After Dan ended their seven-year relationship, Evan decided to return to the Northeast to live with his parents for a time, who lived in what he coined the “suffocating suburbs.” He was the happiest he’d ever been with Dan in the home they’d made in the city, including the “Friday Night Supper Club,” hosting intimate dinners for their friends and neighbors. Evan missed the simple things he did with Dan, too, like drinking bottles of Corona from their rooftop deck as they watched the sunset over the mirky, rolling river.

Evan used this time to reinvent himself. First, he boxed and stored away all traces of Dan: their photos, exchanged gifts, even ashes of their beloved Pomeranian, Sugar-Bear. Evan would swim for an hour every morning at his parents’ local YMCA, pretending, at moments, he was a dolphin — free, albeit briefly, from the trappings of complex emotions, where he’d vacillate between rage and sadness.

He would work in the afternoons in his parents’ basement, at his dad’s old desk next to the laundry room. That’s where he called Mike Sanders, one of the old “Supper Club” members from years ago, to ask him for a big favor.

Evan Cooper was back.

Mike Sanders was the first one up to reveal his spirit-animal. No one was surprised when he said “bald eagle.” His nick-name around the office was “Eagle-Eye Sanders” because of his ability to quickly catch expense report errors, typos, lack of fact-checking, or someone taking off early on a Friday. Mike was also bald, and prone to self-deprecating humor.

Margaux Little, a new admissions counselor who’d graduated from Madison in May, went next. Her spirit-animal was a “giraffe.” A few smirked, and another let out a snort but quickly contained it. You see, Margaux Little was just that — little. She was barely five feet tall standing on her tippy-toes, and had a child-like voice to match her child-like stature. It was a little too coincidental. Everyone expected Margaux to say “field mouse,” “humming bird,” or better yet, “Lhasa Apso” and were caught off-guard when she said “giraffe.”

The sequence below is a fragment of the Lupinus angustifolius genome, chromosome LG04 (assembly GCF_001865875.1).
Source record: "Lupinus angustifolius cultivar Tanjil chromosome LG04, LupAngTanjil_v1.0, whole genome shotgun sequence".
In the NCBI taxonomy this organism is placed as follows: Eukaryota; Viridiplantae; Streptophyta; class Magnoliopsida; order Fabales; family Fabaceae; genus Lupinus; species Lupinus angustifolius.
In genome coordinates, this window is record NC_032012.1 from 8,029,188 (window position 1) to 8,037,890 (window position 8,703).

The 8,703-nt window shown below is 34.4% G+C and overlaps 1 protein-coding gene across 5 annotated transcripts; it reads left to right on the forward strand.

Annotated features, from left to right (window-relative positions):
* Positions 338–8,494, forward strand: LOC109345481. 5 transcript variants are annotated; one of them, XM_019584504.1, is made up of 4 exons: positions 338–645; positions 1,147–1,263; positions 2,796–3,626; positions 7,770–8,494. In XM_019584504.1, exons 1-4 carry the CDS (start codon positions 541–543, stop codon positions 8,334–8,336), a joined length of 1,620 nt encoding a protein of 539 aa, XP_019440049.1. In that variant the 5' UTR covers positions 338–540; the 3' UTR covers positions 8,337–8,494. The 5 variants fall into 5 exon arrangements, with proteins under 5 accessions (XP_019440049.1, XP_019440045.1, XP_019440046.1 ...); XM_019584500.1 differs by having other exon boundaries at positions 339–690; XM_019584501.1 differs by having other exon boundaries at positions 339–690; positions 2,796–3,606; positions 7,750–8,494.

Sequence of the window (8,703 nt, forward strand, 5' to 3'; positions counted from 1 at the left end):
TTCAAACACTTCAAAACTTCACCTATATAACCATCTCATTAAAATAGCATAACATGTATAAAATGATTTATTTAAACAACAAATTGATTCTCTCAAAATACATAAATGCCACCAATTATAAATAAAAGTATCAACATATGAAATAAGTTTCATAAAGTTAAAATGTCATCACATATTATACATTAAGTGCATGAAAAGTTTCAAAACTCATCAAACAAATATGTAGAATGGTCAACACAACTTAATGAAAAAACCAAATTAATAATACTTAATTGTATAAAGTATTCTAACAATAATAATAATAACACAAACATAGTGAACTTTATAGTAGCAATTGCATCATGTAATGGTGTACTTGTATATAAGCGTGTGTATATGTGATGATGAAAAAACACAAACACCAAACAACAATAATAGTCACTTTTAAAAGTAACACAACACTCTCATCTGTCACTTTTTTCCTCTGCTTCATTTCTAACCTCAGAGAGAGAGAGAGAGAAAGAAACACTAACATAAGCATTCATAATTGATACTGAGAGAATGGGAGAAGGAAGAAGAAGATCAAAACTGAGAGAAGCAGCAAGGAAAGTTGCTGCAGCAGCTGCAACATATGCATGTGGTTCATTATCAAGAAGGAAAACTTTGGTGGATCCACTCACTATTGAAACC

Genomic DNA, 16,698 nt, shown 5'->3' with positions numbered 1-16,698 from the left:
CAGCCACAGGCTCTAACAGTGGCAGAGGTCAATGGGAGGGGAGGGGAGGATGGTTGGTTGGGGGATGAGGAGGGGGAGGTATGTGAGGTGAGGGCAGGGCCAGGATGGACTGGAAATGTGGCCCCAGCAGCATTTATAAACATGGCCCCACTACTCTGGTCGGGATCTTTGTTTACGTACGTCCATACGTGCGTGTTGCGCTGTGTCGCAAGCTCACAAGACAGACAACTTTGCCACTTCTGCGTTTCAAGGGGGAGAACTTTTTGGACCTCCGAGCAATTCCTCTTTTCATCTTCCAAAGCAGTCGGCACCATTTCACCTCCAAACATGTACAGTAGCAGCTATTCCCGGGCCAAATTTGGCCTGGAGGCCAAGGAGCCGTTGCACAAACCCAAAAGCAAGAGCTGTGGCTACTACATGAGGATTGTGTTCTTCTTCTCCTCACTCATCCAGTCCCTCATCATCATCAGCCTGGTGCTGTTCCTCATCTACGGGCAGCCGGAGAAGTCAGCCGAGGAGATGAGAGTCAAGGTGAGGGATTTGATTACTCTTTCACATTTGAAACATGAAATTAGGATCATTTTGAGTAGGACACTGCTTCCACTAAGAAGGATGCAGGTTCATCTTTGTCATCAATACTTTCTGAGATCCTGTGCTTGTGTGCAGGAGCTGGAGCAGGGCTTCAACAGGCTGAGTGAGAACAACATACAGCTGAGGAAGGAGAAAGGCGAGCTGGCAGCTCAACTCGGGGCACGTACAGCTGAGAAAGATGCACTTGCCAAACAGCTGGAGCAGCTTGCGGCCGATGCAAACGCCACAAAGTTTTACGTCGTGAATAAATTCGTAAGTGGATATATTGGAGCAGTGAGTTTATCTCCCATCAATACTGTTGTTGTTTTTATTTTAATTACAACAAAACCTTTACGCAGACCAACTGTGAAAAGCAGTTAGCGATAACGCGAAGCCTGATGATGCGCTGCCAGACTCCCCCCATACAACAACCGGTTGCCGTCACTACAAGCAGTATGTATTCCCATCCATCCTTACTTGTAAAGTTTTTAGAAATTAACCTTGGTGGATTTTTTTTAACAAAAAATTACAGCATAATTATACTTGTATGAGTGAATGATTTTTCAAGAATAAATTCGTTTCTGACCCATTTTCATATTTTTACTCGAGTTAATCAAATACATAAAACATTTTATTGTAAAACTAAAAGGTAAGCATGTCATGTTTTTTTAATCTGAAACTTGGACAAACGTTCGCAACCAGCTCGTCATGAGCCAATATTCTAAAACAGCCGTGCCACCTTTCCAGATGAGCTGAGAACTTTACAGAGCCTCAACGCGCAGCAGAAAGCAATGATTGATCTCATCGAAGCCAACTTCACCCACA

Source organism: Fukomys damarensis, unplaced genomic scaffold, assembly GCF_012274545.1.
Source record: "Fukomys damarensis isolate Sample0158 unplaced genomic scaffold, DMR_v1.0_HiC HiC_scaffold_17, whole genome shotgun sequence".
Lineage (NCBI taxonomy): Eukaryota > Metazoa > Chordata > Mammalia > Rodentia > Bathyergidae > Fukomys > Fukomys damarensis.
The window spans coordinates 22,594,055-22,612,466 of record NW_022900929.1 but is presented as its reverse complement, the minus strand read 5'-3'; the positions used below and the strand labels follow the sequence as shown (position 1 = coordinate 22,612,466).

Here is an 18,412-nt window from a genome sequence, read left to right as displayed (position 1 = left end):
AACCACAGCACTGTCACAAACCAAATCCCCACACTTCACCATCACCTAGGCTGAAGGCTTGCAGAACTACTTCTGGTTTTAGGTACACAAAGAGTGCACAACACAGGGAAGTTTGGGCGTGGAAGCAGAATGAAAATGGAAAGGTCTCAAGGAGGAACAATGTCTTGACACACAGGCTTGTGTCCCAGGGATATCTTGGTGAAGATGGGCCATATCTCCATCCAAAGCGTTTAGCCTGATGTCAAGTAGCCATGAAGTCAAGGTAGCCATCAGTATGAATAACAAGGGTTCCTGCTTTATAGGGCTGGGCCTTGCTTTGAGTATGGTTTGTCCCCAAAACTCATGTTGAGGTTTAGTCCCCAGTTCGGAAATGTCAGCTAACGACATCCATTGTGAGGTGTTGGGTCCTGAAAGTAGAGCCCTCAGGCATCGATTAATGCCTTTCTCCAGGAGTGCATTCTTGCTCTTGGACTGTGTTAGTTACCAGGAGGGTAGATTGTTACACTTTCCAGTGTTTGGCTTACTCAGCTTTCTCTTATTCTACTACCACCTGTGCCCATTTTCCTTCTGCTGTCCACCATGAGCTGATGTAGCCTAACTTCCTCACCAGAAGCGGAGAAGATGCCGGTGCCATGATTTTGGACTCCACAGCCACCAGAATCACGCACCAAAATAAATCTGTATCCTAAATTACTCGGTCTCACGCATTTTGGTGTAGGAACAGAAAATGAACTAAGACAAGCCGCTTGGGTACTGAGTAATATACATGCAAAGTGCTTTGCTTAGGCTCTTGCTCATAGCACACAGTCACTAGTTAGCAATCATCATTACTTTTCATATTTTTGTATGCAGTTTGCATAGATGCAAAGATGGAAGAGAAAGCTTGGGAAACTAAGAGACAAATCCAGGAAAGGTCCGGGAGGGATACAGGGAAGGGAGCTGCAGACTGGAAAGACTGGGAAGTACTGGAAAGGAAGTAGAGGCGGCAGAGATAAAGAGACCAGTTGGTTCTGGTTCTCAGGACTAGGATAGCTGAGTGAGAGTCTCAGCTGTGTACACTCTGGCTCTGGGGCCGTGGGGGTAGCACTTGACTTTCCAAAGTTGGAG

They’d been expecting “giraffe” from Alfie Sanchez, one of their popular managers, who stood at 6’5”. He was a basketball legend at Madison College, and took them all the way to the NCAA March Madness tournament in 1999, first and last time, to date.

Evan Cooper called on Gemma next. She knew her spirit animal was a bear, and longed for winter solace as well, where she could go live in some dark, underground, earthy-womb and disappear for a season to only reappear when she was ready to face the world again. Most weekends she’d spent in hibernation anyway. So to say her spirit-animal was a bear wasn’t too far fetched. In fact, it was the honest truth.

“My spirit animal is a black mamba,” Gemma lied.

Mike Sanders immediately raised one of his eyebrows. He would do this whenever he was perplexed.

“It’s a venomous snake from sub-Saharan Africa. It won’t bother humans unless humans bother it,” she clarified, “then it will attack — repeatedly.”

Her voice lowered when she said will attack — repeatedly, taking on the same scary emphasis of a campfire story.

Gemma recalled the black mamba from one of her weekend National Geographic binges. The snake’s name sounded more like a Spanish, “Day of the Dead” dance, conjuring images of death and bad juju. Nothing of the black mamba resembled Gemma Louise Ellen Jacobson. In fact, it was a lie.


Carolynn Kingyens’ debut poetry collection — Before the Big Bang Makes a Sound (Kelsay Books) — is now available on Amazon, Barnes & Noble, Greenlight, Book Culture, and Berl’s Poetry Shop.  She will be on a radio show in April for National Poetry Month. Today, Carolynn lives in New York City with her husband of 20 years, two beautiful, kind daughters, a sweet rescue dog, and a very old, happy cat.